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What is a Morgan Silver Dollar?

Jon Warren
More than a century ago in the late 1800’s, the Morgan Silver Dollar helped the United States become one of the world’s great economic powers. It was beloved at home and treasured around the world for its large size and silver weight, and it has remained a collector favorite to this day.

The Morgan Silver Dollar was born out of the discovery of the Comstock Lode in Nevada, which was the greatest silver strike in American history. In 1878 the U.S. Congress passed the Bland-Allison Act, which required the United States Mint to strike new dollar coins with domestic silver, primarily from the Comstock Lode. The coin was first issued later that same year. It was especially popular in the Western states and territories, and it became a symbol of the “Wild West.”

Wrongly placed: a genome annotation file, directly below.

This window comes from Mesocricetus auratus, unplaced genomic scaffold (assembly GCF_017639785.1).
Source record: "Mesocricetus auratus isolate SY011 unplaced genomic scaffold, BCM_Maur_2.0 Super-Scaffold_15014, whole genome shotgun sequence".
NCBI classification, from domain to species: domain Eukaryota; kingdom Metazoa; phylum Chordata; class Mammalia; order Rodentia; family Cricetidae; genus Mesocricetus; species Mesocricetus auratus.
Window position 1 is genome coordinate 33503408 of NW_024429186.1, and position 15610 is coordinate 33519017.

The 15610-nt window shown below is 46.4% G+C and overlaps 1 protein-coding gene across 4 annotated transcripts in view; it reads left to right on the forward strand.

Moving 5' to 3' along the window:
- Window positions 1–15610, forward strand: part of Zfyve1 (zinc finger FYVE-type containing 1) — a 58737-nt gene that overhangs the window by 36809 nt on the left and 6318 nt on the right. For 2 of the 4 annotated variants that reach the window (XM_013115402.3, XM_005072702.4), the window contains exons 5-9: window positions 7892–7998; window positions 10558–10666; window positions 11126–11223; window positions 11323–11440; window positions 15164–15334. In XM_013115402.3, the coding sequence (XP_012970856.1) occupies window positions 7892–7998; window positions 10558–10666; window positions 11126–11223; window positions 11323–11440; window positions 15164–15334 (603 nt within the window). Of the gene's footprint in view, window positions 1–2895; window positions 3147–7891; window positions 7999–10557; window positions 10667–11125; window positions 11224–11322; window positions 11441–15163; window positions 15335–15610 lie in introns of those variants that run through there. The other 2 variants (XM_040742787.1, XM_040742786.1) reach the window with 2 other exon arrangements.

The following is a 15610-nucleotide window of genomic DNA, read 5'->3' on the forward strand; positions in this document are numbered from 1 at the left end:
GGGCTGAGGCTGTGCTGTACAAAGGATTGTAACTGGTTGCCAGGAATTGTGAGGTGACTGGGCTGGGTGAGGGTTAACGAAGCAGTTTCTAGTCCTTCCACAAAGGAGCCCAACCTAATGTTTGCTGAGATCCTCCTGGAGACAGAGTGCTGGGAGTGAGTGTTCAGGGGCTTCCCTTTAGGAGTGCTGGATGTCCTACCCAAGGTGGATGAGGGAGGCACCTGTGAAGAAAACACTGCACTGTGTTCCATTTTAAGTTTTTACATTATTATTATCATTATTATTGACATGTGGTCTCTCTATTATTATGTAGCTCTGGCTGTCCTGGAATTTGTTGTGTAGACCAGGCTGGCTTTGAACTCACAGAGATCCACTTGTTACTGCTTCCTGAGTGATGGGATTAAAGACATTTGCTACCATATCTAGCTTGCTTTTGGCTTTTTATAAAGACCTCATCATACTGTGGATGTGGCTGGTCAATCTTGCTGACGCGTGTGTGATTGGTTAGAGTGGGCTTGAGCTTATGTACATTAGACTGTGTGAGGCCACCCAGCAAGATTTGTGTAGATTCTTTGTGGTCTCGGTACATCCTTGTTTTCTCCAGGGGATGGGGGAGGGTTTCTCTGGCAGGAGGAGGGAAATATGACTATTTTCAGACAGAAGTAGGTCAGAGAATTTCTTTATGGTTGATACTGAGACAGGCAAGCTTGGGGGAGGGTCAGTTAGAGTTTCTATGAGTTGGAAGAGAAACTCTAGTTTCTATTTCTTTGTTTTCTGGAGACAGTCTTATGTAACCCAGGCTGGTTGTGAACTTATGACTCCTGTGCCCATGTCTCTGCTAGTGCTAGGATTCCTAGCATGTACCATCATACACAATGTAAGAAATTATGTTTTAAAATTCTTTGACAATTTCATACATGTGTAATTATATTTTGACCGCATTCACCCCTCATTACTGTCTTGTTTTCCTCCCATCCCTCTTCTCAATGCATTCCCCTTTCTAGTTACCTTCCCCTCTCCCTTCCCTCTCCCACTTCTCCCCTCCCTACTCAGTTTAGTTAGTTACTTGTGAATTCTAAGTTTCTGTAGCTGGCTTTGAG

Named after its designer, U.S. Mint engraver George T. Morgan, the Morgan Silver Dollar features a beautiful portrait of Liberty on the front and a dramatic American eagle on the back. Each coin was struck in 90% silver and is so large that it was known as a “cartwheel” in the West. It was the largest United States silver coin of its era made for circulation.

In the early 1900’s, more than half of the entire production of Morgan Silver Dollars were melted by the U.S. government for their silver content, and millions more were melted in later years to take advantage of rising silver prices. Many of those that remained were worn or damaged in circulation. As a result, only a fraction of all Morgan Silver Dollars remain today, and those in uncirculated condition are the most coveted of all.